The top 50 cars on sale today in the UK – BMW i3 places second

BMW i | December 3rd, 2014 by 1
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Autocar UK puts together a top 50 cars list that are available for sale today in the UK. In order to stay fair to all …

Autocar UK puts together a top 50 cars list that are available for sale today in the UK. In order to stay fair to all the manufacturers, the UK journalists decided to skip any categories or price brackets and simply list the cars based on the reviews performed by the magazine’s staff.

The initial list showed 87 cars which was eventually narrowed to 50 cars.

“We then all named our individual top fives to find the cars that would take part in our final shootout and placed the remaining 45 in order of preference,” says Autocar. “Then all we had to do was decamp to Wales for two days of driving with our five favourite cars to find the best of the best.”

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BMW made the list with four cars. BMW M235i was placed 36th, the hybrid sportscar i8 came in on the 18th spot and the 320d SE was rated 14th. The second place in the list, just behind the VW Golf R, came the BMW i3 electric vehicle.

Here is how they justify their choice:

You know your car as well as you know your home. Maybe better. The fundamental functions of both are so familiar that you don’t have to think about how they work; were it not dangerous to do so, you could operate either blindfold. You take them entirely for granted, as you do the water in your tap, the light in your bulbs and the shoes on your feet.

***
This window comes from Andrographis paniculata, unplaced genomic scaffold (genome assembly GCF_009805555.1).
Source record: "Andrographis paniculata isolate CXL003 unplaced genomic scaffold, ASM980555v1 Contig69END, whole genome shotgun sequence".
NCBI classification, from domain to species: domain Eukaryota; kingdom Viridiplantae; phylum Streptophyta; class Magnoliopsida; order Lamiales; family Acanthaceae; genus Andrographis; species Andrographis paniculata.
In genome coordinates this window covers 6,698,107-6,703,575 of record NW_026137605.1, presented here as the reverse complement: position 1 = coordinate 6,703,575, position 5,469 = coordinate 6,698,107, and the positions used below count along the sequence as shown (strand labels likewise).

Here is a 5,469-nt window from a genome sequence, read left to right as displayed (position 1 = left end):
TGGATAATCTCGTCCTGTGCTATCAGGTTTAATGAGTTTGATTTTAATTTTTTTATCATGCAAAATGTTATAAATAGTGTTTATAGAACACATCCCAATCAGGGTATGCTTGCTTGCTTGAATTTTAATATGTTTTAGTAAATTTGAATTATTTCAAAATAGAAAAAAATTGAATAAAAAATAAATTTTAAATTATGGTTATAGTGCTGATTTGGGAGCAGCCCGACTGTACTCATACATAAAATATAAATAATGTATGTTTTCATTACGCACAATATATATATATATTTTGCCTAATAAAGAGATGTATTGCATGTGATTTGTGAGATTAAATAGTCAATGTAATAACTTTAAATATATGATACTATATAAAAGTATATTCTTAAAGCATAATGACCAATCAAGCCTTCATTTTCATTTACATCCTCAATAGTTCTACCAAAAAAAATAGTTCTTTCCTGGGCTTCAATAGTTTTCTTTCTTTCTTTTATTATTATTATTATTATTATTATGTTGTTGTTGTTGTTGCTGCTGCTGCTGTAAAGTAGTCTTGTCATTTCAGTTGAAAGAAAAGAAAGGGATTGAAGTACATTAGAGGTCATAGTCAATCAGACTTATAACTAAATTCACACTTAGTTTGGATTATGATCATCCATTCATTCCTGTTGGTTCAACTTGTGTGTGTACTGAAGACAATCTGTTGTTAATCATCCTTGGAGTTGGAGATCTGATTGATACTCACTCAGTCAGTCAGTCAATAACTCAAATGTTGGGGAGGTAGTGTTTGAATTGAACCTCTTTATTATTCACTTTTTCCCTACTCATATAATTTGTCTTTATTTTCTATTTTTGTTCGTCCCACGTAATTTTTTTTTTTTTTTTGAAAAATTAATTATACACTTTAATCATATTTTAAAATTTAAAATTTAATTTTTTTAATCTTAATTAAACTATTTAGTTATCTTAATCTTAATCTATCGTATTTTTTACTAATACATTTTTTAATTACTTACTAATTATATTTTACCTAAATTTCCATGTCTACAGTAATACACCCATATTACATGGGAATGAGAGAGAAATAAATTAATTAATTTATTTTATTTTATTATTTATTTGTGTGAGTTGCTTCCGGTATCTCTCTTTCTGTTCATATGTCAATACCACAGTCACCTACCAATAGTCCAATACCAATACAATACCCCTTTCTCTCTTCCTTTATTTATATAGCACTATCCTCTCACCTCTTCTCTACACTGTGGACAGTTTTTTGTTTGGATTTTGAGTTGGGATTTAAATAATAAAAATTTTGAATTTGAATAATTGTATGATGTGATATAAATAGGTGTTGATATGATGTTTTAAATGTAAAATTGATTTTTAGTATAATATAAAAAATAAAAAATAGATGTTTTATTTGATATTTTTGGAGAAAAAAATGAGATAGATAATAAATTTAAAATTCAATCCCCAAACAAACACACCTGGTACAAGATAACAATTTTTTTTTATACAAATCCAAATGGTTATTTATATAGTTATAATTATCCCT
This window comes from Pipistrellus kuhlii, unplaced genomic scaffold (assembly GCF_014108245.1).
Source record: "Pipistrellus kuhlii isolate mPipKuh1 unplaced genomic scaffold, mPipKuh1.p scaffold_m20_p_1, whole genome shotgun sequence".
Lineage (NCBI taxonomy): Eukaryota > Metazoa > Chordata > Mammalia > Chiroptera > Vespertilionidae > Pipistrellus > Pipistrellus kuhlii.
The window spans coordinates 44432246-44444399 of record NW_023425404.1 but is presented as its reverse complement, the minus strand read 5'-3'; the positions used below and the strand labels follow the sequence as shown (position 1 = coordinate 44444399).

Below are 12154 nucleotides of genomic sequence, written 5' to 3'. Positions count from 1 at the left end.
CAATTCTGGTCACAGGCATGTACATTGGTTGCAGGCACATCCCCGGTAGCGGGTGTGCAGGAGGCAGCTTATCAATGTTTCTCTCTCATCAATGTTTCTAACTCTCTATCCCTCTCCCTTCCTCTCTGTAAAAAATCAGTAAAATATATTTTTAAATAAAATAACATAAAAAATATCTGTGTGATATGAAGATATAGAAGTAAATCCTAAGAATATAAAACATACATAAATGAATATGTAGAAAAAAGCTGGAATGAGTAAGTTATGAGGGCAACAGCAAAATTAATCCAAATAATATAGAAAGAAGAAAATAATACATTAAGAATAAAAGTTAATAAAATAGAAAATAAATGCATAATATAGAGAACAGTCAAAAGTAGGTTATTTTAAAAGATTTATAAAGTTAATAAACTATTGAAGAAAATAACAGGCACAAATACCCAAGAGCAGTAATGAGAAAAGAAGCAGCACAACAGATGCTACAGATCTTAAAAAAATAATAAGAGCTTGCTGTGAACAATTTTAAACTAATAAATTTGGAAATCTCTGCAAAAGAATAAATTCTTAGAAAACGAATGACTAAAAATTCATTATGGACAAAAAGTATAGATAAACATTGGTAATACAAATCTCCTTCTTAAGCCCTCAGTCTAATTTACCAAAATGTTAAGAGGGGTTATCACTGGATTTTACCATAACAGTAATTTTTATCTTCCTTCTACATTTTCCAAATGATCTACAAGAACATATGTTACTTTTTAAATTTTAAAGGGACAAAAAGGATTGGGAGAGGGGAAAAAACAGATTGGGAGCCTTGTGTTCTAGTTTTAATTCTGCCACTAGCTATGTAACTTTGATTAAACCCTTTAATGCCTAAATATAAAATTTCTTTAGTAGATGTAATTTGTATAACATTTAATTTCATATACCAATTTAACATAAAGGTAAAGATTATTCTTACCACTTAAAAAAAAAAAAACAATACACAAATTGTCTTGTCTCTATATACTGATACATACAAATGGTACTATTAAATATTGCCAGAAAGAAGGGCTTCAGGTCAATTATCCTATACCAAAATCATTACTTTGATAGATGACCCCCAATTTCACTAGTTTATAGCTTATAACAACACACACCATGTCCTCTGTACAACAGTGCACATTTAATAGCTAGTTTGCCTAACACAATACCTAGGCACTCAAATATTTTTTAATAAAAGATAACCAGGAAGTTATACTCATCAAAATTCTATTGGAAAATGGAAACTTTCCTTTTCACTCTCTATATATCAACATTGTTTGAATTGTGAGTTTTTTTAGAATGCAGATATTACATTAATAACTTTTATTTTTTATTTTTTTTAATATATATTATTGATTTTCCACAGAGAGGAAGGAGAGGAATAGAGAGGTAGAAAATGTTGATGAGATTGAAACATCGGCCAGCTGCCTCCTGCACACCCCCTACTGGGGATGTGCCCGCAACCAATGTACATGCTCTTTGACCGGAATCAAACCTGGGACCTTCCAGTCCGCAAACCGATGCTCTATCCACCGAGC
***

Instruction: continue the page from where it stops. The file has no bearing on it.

But the BMW i3 is not like this. I’ve been driving i3s on and off for more than a year and the novelty shows no sign of wearing off. Every time I get in one, it feels different, interesting and special. I could name cars costing three times as much that don’t have this going for them on first acquaintance, let alone thousands of miles down the line.

The i3 doesn’t look like any other car, not just because BMW thought that it had better confer some funky post-modern style upon it to appeal to the bright, young and environmentally unimpeachable citizens at whom it is aimed, but also because it really isn’t like any other car. It doesn’t feel like one and it doesn’t drive like one, either.

Remarkably, then, it still manages to feel and drive like a BMW, or how you’d like a BMW to feel and drive. It’s taut, precise, at times comically responsive and, yes, fun. Fun in a way that no all-electric family car has ever been fun. Not even a Tesla Model S.

Visions of the future that leap the fence and land in the present are often fatally flawed. But although the i3 misses perfection by a reassuringly wide margin, it’s sufficiently honed that when our all-electric future becomes our all-electric present, it will be seen to have played the Boeing 707 to the Nissan Leaf’s spectacularly brave de Havilland Comet.

This is the electric family car that you’d buy for reasons other that it being electric. You’d buy it for its oddball shape, or its fascinating and gorgeous interior. You’d buy it because it’s fun to drive, too. And then, yes, there’s the refinement, the negligible running costs, the immense torque and, if you buy the Range Extender version (which you should), the reassurance that you will never run out of joules.

If it has a problem, it is that it is really is too good; it’s a suburban commuter car that you’d like to drive to the south of France. But you can’t, not unless you fancy stopping every 60-70 miles to fill its tiny fuel tank once the batteries have run dry. With a tank containing, say, 25 litres instead of a mere nine, it could have won this contest outright.

The full list can be seen here.

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